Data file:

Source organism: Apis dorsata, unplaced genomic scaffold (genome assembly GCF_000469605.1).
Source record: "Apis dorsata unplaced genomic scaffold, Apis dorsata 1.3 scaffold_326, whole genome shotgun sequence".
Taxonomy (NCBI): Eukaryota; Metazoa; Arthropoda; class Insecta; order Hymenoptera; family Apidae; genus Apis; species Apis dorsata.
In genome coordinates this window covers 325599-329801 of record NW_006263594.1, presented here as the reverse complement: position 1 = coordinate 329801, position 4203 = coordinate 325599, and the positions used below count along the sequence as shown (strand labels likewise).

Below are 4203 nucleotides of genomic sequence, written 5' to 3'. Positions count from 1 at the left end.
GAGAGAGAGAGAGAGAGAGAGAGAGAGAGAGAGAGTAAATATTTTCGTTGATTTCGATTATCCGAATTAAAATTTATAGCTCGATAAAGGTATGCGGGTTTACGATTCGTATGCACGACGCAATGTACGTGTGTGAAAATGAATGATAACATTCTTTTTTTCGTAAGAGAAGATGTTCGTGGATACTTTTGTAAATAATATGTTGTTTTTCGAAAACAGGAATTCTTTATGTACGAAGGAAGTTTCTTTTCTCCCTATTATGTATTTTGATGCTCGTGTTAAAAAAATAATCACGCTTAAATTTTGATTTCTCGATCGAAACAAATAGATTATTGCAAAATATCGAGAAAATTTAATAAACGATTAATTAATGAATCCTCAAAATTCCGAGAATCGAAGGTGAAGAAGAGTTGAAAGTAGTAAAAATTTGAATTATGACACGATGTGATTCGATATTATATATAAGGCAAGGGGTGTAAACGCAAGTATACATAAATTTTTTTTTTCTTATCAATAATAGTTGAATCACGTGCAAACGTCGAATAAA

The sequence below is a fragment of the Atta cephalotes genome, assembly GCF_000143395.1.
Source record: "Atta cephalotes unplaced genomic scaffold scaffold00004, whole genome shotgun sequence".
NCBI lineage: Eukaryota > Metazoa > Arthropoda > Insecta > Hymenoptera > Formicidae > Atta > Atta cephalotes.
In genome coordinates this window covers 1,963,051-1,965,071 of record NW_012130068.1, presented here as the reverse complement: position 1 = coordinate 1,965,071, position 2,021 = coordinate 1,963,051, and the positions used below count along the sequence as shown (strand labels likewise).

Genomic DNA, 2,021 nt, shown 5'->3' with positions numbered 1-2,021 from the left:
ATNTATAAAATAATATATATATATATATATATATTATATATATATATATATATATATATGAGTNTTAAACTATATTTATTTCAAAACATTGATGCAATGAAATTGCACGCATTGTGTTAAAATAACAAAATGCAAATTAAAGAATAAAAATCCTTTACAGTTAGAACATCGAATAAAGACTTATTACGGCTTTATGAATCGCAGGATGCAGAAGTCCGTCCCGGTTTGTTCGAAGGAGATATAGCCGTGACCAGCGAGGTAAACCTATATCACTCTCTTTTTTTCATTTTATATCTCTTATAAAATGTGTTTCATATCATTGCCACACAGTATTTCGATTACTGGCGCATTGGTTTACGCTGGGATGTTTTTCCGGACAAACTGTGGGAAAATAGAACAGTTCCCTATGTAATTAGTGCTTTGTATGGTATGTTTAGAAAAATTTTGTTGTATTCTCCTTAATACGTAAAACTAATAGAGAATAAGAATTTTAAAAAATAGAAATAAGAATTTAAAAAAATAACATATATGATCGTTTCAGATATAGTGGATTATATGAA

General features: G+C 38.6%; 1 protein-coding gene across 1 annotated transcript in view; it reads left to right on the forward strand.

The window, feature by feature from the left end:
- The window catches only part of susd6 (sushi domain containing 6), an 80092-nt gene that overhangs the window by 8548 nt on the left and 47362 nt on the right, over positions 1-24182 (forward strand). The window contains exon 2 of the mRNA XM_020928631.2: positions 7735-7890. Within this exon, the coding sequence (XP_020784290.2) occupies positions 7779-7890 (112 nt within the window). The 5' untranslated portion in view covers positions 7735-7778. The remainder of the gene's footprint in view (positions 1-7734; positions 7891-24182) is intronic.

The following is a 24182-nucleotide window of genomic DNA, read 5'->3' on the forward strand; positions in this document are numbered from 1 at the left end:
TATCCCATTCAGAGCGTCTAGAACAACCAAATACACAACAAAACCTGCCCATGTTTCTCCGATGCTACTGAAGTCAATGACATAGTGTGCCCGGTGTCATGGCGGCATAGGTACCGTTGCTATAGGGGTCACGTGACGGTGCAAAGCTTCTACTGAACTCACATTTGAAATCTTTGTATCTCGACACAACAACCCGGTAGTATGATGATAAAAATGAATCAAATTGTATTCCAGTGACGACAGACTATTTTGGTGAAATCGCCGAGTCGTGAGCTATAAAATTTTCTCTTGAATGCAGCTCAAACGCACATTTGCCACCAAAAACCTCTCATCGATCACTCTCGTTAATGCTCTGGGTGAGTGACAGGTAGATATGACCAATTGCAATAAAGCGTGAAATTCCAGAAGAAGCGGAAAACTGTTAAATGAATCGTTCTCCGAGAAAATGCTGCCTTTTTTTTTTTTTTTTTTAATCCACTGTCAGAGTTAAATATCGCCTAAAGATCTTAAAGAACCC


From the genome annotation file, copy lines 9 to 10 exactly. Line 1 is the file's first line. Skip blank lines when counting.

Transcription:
NCBI lineage: Eukaryota > Metazoa > Arthropoda > Insecta > Hymenoptera > Formicidae > Atta > Atta cephalotes.
In genome coordinates this window covers 1,963,051-1,965,071 of record NW_012130068.1, presented here as the reverse complement: position 1 = coordinate 1,965,071, position 2,021 = coordinate 1,963,051, and the positions used below count along the sequence as shown (strand labels likewise).